Students are expected to exercise self-discipline and sound judgment and to manage their conduct both on and off the main campus in a manner consistent with agreements made upon application and with the university Catalog and the Student Handbook. In addition, an accepted application for admission and subsequent registration is considered an agreement that the student acknowledges and will abide by all expectations laid out in the Student Handbook.
Student Care and Engagement
The offices within Student Care and Engagement strive to provide place, voice, and connection for each PLNU student. A PLACE…to belong, to grow; a place safe enough to take risks, try new ways of doing and being; a VOICE…to question and explore, to declare oneself; a voice for the present and the future; a CONNECTION…of faith, of reason, of friendship, of community. These opportunities exist through the numerous resources and co-curricular programs provided within Student Care and Engagement, including the following offices and services: Community Life (student leadership, student government, student organizations, student activities, student media), Commuter Student Services, Multicultural and International Student Services, Nicholson Commons (student center, student activities), Alpha Groups, and Transfer Student Services.
The Office of Community Life seeks to assist students in their personal growth and in leadership development. Experiential leadership opportunities are designed as a developmental offering and range from leadership in a club, serving on the Board of Directors, and planning student activities. Student activity programs offered through Student Government provide quality and affordable activities throughout the academic year.
Student Government (ASB)
The Associated Student Body of Point Loma Nazarene University (ASB) is a constitutional organization of the entire student body created for the purpose of (a) providing meaningful, student-sponsored educational, social, cultural, religious, and service opportunities for member students; (b) fostering constructive communication and interaction between the members and the administration and faculty; (c) fostering good relations between ASB members and the university’s surrounding community; (d) establishing rapport with other student associations with similar objectives; and (e) providing opportunities for members to develop leadership qualities. The affairs of the ASB are managed by a student board of directors elected and appointed by the student body. The Director of Community Life serves as advisor to the student government program.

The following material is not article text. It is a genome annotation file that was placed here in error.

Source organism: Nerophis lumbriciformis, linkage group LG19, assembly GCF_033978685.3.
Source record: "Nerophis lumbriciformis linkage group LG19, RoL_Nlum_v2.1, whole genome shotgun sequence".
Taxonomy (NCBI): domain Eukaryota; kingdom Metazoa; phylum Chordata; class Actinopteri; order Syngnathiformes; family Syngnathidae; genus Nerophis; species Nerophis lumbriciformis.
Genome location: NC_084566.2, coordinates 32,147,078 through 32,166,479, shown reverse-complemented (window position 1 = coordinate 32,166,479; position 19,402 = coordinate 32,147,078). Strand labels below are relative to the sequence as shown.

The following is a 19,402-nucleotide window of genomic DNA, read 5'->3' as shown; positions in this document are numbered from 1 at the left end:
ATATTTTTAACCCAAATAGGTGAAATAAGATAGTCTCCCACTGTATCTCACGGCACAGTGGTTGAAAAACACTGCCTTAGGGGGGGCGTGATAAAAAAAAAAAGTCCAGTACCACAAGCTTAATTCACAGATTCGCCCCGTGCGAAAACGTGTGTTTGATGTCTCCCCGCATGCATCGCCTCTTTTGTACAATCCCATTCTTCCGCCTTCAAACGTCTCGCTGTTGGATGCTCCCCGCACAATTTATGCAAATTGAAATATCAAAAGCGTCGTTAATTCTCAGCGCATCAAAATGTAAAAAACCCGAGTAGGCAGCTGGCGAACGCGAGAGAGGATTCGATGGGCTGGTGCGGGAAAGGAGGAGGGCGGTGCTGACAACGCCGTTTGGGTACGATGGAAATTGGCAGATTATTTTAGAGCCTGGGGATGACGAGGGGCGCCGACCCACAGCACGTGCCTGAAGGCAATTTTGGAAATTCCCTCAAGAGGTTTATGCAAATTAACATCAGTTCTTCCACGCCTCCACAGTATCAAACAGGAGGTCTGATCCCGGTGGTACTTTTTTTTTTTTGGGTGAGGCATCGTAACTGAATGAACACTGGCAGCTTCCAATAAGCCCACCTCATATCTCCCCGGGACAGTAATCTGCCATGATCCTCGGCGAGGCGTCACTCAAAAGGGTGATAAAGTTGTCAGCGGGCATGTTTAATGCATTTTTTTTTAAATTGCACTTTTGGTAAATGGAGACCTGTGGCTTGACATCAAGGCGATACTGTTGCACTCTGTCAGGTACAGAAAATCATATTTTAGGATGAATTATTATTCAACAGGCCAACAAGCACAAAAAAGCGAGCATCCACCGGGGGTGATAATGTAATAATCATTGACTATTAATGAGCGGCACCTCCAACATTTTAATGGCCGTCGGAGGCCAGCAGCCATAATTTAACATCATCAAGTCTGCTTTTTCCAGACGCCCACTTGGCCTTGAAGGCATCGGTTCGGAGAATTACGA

Students may join or affiliate with many student led organizations that are chartered or recognized by PLNU. A student may contact the ASB Director of Student Relations, 619-849-2406, for more information.
Phi Delta Lambda is the national honor society for all educational institutions of the Church of the Nazarene, for undergraduate students who are academically ranked in the upper-fifteen percent of the graduating class; these students are recognized during the undergraduate commencement ceremonies.
Student Newspaper. The official publication of the student body is The Point. The editor is appointed by the Media Board, subject to certain scholastic and residence requirements. The staff, recommended by the editor and approved by the Media Board, affords interested students an opportunity for practical training in journalism. The subscription price for the paper is included in the general fee.